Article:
Attending the Art Dealers Association of American 21st annual art show to benefit the Henry Street Settlement, I was most struck by two things: 1. The absolute magnificence and beauty of the Park Avenue Armory itself, and 2. The children’s art displayed behind the refreshment counter.
The gothic revival building on Park Avenue and 66 Street, built in 1880 with rooms designed by Stanford White and Louis Comfort Tiffany, serves today as a red brick castle for arts and cultural events. Just its walls, with peeling paint, seemed so much stronger than any of the artwork — even though there were master works by everyone from Picasso and Milton Avery to Sol LeWitt and Joseph Cornell.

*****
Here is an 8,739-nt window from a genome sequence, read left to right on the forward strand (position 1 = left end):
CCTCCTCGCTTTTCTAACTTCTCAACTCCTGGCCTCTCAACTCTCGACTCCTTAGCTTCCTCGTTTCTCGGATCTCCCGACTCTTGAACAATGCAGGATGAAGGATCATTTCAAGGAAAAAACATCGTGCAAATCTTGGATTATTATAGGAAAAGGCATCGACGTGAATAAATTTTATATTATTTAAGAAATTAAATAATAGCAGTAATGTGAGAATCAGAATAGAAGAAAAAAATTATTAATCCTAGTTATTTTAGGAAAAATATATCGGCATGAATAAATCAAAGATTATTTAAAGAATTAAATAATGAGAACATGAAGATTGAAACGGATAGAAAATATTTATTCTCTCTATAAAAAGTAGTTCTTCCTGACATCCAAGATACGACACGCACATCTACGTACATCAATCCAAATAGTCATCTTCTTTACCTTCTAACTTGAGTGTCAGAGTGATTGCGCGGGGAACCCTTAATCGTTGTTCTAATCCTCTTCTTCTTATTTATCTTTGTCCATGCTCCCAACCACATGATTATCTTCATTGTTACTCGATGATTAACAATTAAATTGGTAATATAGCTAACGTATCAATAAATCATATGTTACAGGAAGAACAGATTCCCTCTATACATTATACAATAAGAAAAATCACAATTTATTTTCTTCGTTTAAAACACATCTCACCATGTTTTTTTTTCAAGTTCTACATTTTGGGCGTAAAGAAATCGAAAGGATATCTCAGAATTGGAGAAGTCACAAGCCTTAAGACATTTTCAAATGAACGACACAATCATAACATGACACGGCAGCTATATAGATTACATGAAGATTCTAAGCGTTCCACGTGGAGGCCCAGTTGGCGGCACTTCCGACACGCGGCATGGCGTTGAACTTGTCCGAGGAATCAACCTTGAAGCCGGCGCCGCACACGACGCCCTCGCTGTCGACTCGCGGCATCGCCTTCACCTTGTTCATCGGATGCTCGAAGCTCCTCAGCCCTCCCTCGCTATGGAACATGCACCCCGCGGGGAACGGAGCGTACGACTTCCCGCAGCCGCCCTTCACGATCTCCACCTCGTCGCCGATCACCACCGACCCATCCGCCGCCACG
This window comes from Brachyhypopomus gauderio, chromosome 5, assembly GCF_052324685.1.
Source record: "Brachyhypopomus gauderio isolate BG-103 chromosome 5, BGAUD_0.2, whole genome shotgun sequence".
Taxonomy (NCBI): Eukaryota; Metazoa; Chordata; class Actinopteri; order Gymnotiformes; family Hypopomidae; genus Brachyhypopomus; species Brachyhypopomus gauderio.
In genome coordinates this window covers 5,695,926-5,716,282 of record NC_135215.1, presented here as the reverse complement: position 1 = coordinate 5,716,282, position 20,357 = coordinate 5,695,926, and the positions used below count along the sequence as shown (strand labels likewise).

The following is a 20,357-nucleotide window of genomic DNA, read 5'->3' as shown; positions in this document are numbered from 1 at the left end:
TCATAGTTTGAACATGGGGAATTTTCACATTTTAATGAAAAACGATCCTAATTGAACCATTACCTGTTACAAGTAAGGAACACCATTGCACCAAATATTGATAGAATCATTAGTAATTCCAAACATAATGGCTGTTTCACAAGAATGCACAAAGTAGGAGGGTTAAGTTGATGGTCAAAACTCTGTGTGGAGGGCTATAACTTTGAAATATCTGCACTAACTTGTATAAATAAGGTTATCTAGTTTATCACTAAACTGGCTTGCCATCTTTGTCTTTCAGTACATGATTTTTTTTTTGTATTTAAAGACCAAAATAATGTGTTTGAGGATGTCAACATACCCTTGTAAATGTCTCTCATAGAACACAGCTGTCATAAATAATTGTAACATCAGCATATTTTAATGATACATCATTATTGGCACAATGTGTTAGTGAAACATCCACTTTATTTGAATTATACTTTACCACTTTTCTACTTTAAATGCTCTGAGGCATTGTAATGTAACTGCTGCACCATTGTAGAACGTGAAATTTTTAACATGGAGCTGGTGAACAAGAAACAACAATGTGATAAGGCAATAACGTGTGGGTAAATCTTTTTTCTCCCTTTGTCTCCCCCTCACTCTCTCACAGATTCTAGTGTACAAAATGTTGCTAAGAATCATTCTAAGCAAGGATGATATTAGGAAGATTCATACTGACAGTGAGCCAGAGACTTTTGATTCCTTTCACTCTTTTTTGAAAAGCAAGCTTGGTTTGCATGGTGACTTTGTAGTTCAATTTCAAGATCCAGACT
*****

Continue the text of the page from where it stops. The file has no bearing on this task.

As soon as I got home, I looked up in a journal the thoughts I’d had when I attended the Whitney Biennial in 2006: “There’s a lot of schlock in the world, and a lot of schlock in museums. But it gets you thinking: there’s a lot of art in the world, not just in nature, patterns of light and show windows, but in the detritus under a car or in the street. Or even in the schlock of the world. And it’s that vision that may be in short supply in museums.”